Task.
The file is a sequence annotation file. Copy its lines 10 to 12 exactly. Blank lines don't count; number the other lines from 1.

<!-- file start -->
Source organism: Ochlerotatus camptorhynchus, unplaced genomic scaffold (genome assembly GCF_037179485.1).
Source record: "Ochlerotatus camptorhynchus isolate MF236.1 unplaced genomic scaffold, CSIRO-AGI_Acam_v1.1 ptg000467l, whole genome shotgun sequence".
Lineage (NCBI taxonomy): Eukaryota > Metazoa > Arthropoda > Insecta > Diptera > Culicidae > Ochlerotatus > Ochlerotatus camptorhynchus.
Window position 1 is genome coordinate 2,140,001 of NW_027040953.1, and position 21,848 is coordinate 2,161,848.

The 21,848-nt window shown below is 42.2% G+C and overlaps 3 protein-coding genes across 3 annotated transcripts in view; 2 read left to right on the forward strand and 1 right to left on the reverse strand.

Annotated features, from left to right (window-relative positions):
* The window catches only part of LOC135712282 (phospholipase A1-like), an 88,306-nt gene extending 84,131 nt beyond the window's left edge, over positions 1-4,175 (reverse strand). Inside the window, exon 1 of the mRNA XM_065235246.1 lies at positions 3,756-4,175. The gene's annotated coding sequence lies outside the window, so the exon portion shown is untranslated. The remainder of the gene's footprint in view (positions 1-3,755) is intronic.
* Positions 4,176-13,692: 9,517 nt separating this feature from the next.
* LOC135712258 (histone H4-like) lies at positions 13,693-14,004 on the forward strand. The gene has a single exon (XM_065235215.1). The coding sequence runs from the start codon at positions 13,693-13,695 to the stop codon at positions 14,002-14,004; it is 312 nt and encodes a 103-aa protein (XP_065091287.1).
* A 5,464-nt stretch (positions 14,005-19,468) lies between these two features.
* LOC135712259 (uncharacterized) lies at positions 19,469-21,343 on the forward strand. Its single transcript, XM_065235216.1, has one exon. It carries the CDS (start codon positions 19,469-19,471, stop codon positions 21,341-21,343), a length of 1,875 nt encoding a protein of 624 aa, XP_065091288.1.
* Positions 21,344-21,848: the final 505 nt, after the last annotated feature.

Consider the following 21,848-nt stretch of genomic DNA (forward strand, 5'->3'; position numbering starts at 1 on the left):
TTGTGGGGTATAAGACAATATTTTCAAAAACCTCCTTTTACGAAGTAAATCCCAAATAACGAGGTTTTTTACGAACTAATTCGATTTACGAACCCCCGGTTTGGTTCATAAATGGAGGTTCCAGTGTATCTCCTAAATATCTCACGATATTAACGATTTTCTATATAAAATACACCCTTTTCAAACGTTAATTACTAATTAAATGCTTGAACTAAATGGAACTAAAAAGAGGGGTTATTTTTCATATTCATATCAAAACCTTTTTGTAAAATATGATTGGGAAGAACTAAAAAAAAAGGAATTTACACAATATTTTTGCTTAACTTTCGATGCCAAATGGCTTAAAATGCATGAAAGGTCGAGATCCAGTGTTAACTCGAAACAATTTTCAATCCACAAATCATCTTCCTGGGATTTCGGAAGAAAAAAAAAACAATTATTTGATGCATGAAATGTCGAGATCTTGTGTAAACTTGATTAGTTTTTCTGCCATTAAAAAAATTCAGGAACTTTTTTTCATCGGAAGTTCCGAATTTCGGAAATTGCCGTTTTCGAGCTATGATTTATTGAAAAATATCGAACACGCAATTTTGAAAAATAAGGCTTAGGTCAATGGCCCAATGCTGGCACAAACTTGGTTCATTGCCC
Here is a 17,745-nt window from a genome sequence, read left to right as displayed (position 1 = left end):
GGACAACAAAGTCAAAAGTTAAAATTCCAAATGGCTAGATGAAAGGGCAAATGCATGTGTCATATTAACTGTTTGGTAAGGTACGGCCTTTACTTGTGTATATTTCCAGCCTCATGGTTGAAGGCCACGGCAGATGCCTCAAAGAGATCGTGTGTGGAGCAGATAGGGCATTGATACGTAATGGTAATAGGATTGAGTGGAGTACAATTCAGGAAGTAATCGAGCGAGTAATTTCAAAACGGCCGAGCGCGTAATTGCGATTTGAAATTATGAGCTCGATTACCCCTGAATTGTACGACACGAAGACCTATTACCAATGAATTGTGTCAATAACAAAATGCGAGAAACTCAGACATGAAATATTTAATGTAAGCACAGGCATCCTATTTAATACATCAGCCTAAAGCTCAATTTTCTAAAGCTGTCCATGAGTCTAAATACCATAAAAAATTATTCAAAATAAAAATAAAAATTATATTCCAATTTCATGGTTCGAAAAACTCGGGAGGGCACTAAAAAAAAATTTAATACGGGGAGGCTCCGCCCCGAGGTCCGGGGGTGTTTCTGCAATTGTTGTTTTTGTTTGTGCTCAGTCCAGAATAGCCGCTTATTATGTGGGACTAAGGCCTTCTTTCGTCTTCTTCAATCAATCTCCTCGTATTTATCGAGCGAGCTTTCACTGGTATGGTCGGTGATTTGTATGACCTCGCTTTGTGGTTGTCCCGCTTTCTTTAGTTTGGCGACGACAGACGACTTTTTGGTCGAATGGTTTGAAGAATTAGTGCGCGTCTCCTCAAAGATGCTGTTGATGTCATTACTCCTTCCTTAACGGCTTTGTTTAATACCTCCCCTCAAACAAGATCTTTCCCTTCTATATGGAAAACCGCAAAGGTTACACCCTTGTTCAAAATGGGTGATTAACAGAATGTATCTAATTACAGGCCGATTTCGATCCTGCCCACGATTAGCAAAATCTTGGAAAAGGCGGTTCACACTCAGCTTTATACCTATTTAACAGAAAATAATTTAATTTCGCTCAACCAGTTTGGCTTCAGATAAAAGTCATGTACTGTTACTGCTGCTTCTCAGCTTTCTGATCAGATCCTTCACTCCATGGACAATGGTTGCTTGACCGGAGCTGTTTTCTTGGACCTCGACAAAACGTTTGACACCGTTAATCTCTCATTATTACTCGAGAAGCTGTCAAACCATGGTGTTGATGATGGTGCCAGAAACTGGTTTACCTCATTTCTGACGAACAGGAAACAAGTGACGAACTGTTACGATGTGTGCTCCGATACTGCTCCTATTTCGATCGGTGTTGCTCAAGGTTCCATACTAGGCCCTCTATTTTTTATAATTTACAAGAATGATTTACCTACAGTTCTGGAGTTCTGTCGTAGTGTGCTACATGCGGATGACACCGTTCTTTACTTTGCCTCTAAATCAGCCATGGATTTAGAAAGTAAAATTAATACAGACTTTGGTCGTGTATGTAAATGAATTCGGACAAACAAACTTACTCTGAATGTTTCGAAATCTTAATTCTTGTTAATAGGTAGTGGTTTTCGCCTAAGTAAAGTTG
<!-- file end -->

* A 5,464-nt stretch (positions 14,005-19,468) lies between these two features.
* LOC135712259 (uncharacterized) lies at positions 19,469-21,343 on the forward strand. Its single transcript, XM_065235216.1, has one exon. It carries the CDS (start codon positions 19,469-19,471, stop codon positions 21,341-21,343), a length of 1,875 nt encoding a protein of 624 aa, XP_065091288.1.
* Positions 21,344-21,848: the final 505 nt, after the last annotated feature.